Review and Comment: Into the Past
The other day I was trying to slip a book back onto its shelf when something blocked it. The obstacle, hidden at the back of the shelf and long forgotten, was James H. Callender’s Yesterdays on Brooklyn Heights, published in 1927 by the Dorland Press that was at 101 Park Avenue, Manhattan. From the flyleaf I saw that the 296-page volume had belonged to my uncle Henrik Antell, who lived on the Heights (you didn’t then live “in” the Heights).
Callender’s book took a reader back to when “No matron would think of introducing her daughter to Society, other than from her own home.”
Part of Callender’s method of gathering information for his book was to write to a hundred present or former Heights residents asking for their memories. A number of the letters he got back he then published in full. “Some of the Pierrepont Street houses had gardens running through to Montague Street and ours ran through to Remsen Street. There we had two grape arbors, a cherry tree, box-bordered flower beds, grass plots, and a row of tomato bushes which yielded a goodly supply of fruit,” Clara H. Fincke wrote from Riverside, Conn. The former president of Mrs. Field’s Literary Club, Mrs. Thomas B. Hewitt, who made the remark about introducing daughters to Society, further wrote from North Stonington, Conn., about Lenten meetings “conducted by those mental and spiritual giants, Dr. [Richard] Storrs, Dr. [Henry] van Dyke and Dr. Charles Cuthbert Hall [who said] that Brooklyn Heights had produced a splendid race of men and women …” Mrs. Hewitt wrote of “neighborliness … beautiful refinement … splendid homes … loyal friendships …”
Dr. Storrs and his fellow Protestant ministers are pictured in insets of full-page photographs of their churches. Henry Ward Beecher (who is treated reverentially, no mention of scandal) was not the only influential Heights cleric in that late 19th, early 20th century time of diligent church attendance. The Catholic churches of the Assumption and St. Charles Borromeo get only fleeting references, no pictures, and if there was a Jewish congregation on the Heights, it gets no mention. Abraham Lincoln’s visit to Plymouth Church before he became president is recounted, as is the questionable later secret visit by him as president to ask Beecher to go to England and plead the cause of the North. Callender quotes one Sidney V. Lowell, who said he saw “a battered old phaeton — two horse” outside the Columbia Heights home of Peter C. Cornell. “The man in the carriage then arose — a tall, rugged figure,” whom Lowell recognized as Lincoln, and he claimed hearing the president say, “There may be finer views in the world, but I don’t believe it!”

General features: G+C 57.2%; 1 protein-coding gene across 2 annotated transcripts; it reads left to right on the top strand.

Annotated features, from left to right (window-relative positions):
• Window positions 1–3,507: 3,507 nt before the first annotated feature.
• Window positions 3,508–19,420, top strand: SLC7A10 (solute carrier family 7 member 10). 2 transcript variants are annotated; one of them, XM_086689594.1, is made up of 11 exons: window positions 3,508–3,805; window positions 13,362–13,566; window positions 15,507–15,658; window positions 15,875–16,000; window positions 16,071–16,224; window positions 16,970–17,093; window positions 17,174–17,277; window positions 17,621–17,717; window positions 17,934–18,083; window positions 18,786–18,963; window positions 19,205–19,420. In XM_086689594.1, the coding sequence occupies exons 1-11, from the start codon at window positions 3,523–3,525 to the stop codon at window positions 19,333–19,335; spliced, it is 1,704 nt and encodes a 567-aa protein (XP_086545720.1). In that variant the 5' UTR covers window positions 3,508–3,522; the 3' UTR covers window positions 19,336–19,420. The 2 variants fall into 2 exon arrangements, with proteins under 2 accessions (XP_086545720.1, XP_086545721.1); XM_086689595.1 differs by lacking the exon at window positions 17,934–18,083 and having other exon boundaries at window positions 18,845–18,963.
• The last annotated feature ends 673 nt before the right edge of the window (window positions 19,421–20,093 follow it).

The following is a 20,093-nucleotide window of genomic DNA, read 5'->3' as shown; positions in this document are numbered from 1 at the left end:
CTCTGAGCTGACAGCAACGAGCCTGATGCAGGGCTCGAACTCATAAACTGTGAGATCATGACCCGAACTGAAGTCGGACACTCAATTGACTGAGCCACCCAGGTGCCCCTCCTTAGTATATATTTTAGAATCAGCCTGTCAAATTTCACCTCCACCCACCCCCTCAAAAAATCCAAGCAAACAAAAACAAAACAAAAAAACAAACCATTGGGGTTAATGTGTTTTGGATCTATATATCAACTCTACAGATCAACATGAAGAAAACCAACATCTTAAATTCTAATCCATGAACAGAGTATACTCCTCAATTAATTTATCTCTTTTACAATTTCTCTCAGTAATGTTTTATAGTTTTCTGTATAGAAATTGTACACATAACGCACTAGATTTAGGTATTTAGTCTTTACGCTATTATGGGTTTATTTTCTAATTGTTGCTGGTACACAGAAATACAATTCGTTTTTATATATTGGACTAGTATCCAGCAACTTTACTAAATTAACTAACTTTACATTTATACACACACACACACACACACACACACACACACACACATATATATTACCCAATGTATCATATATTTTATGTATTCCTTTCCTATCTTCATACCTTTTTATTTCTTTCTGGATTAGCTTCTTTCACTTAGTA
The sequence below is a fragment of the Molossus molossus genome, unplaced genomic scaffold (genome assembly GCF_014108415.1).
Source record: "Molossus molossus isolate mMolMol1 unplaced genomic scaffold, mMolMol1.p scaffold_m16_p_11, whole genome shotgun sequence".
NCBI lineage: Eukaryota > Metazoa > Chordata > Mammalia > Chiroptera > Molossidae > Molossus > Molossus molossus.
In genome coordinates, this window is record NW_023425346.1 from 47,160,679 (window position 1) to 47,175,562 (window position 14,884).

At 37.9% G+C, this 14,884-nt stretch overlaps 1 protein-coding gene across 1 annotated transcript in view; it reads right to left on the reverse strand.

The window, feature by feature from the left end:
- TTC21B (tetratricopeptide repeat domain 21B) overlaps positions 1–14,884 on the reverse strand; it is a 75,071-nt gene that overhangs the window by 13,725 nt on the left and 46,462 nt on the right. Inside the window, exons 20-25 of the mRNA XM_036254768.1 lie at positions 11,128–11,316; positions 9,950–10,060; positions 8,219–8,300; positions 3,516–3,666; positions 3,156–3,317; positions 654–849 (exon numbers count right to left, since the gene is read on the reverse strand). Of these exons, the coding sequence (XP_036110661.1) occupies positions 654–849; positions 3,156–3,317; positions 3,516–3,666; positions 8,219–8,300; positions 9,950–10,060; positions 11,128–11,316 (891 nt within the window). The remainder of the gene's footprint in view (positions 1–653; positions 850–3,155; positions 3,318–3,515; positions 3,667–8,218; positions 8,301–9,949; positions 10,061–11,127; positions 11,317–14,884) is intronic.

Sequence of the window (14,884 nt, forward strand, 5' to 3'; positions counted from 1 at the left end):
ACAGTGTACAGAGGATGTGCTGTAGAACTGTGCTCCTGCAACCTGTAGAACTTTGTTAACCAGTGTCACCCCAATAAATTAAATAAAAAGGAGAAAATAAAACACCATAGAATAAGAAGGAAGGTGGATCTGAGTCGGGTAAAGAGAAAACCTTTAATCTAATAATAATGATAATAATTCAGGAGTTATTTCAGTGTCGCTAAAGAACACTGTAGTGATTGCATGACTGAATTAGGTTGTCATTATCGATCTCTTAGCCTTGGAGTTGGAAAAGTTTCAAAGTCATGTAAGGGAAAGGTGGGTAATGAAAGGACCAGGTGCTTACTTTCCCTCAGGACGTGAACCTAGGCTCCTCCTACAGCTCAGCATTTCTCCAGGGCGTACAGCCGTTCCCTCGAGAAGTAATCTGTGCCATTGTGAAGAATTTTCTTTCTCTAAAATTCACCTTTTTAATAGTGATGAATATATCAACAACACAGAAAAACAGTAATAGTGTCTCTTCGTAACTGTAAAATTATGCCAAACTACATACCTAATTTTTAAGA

“Probably no district of similar size is less indebted to public education that Brooklyn Heights [emphasis in the original],” Callender writes in a chapter on schools, which concentrates chiefly on Polytechnic (Poly) in its original form, for boys, and Packer for girls, but also mentions several smaller schools of private instruction. Callender is also much interested in the club life of the Heights, with a chapter devoted largely to the now defunct Brooklyn and Hamilton clubs. The Rembrandt Club and Mrs. Field’s get nods, but the Heights Casino is mentioned only as a place hosting balls.
What is striking is that Callender rarely mentions a church, school, club, cultural institution, social event or charitable endeavor without listing many names of persons associated with it. And, lest he left out any name in the process, he appends thirteen pages of names in small type at the end of the book. (One wonders how many sales of the book those won him.) The names are all but exclusively WASP. There are an O’Brien and a dozen-odd Mc’s but no Cohens, Kaplans or Levines (one Levy did make it), and Italian and Hispanic names are absent.
Yesterdays on Brooklyn Heights is history of a sort. It tells in rather casual manner of early settlement in Brooklyn, describing the Dutch houses and manners of dress, and the shift from Dutch to English presence by the time of the Revolutionary War. But Callender was writing less a history in any currently accepted sense of the term than an elegy to a place he loved, and which he saw losing much of the charm he treasured. He rued the coming of apartment buildings and the telephone, which “began to curtail the running in and out of each other’s [sic] houses at all hours. … And one morning we woke up to realize that our Golden Age had vanished, never to return.”
— Henrik Krogius, Editor
Brooklyn Heights Press & Cobble Hill News
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